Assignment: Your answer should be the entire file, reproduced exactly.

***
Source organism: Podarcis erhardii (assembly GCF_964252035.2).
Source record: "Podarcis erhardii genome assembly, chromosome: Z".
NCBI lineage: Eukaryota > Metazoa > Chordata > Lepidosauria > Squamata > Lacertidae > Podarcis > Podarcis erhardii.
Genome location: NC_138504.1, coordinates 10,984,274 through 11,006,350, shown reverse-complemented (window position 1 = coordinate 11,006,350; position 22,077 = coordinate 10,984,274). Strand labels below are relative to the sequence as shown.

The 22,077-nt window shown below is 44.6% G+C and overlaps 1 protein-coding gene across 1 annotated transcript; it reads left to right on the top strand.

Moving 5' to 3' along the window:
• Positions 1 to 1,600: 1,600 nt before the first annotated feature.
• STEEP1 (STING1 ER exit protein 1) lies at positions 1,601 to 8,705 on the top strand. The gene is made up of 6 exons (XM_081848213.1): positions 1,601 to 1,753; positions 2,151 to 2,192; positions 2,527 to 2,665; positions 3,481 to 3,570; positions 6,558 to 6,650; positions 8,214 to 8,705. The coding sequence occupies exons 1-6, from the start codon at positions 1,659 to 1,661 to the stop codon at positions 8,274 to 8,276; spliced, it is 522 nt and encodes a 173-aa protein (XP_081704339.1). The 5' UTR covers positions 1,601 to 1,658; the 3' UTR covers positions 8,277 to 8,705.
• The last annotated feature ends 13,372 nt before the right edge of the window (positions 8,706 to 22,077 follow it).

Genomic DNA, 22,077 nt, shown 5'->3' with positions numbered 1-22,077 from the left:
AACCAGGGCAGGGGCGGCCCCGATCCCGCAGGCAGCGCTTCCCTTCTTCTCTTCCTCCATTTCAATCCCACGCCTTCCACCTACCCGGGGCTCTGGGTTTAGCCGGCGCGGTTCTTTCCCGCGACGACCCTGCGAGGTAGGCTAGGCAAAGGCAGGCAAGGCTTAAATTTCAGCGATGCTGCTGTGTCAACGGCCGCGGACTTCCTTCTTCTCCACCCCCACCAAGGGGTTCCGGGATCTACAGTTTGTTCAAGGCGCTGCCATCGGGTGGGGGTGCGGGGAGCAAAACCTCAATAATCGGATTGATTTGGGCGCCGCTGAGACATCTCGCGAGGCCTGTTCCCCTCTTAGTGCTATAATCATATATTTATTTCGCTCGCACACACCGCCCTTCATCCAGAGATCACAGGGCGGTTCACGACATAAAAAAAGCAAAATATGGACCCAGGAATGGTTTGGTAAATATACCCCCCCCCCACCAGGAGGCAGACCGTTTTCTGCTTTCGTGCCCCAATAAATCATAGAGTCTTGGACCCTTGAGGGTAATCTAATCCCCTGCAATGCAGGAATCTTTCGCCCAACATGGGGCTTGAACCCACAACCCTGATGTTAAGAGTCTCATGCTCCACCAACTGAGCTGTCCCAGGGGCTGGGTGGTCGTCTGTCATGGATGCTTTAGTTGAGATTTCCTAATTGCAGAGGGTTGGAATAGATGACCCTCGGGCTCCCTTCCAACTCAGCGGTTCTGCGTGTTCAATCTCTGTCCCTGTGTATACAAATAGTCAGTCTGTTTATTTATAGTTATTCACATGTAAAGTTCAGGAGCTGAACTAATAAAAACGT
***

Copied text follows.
Source organism: Podarcis erhardii (assembly GCF_964252035.2).
Source record: "Podarcis erhardii genome assembly, chromosome: Z".
NCBI lineage: Eukaryota > Metazoa > Chordata > Lepidosauria > Squamata > Lacertidae > Podarcis > Podarcis erhardii.
Genome location: NC_138504.1, coordinates 10,984,274 through 11,006,350, shown reverse-complemented (window position 1 = coordinate 11,006,350; position 22,077 = coordinate 10,984,274). Strand labels below are relative to the sequence as shown.

The 22,077-nt window shown below is 44.6% G+C and overlaps 1 protein-coding gene across 1 annotated transcript; it reads left to right on the top strand.

Moving 5' to 3' along the window:
• Positions 1 to 1,600: 1,600 nt before the first annotated feature.
• STEEP1 (STING1 ER exit protein 1) lies at positions 1,601 to 8,705 on the top strand. The gene is made up of 6 exons (XM_081848213.1): positions 1,601 to 1,753; positions 2,151 to 2,192; positions 2,527 to 2,665; positions 3,481 to 3,570; positions 6,558 to 6,650; positions 8,214 to 8,705. The coding sequence occupies exons 1-6, from the start codon at positions 1,659 to 1,661 to the stop codon at positions 8,274 to 8,276; spliced, it is 522 nt and encodes a 173-aa protein (XP_081704339.1). The 5' UTR covers positions 1,601 to 1,658; the 3' UTR covers positions 8,277 to 8,705.
• The last annotated feature ends 13,372 nt before the right edge of the window (positions 8,706 to 22,077 follow it).

Genomic DNA, 22,077 nt, shown 5'->3' with positions numbered 1-22,077 from the left:
AACCAGGGCAGGGGCGGCCCCGATCCCGCAGGCAGCGCTTCCCTTCTTCTCTTCCTCCATTTCAATCCCACGCCTTCCACCTACCCGGGGCTCTGGGTTTAGCCGGCGCGGTTCTTTCCCGCGACGACCCTGCGAGGTAGGCTAGGCAAAGGCAGGCAAGGCTTAAATTTCAGCGATGCTGCTGTGTCAACGGCCGCGGACTTCCTTCTTCTCCACCCCCACCAAGGGGTTCCGGGATCTACAGTTTGTTCAAGGCGCTGCCATCGGGTGGGGGTGCGGGGAGCAAAACCTCAATAATCGGATTGATTTGGGCGCCGCTGAGACATCTCGCGAGGCCTGTTCCCCTCTTAGTGCTATAATCATATATTTATTTCGCTCGCACACACCGCCCTTCATCCAGAGATCACAGGGCGGTTCACGACATAAAAAAAGCAAAATATGGACCCAGGAATGGTTTGGTAAATATACCCCCCCCCCACCAGGAGGCAGACCGTTTTCTGCTTTCGTGCCCCAATAAATCATAGAGTCTTGGACCCTTGAGGGTAATCTAATCCCCTGCAATGCAGGAATCTTTCGCCCAACATGGGGCTTGAACCCACAACCCTGATGTTAAGAGTCTCATGCTCCACCAACTGAGCTGTCCCAGGGGCTGGGTGGTCGTCTGTCATGGATGCTTTAGTTGAGATTTCCTAATTGCAGAGGGTTGGAATAGATGACCCTCGGGCTCCCTTCCAACTCAGCGGTTCTGCGTGTTCAATCTCTGTCCCTGTGTATACAAATAGTCAGTCTGTTTATTTATAGTTATTCACATGTAAAGTTCAGGAGCTGAACTAATAAAAACGT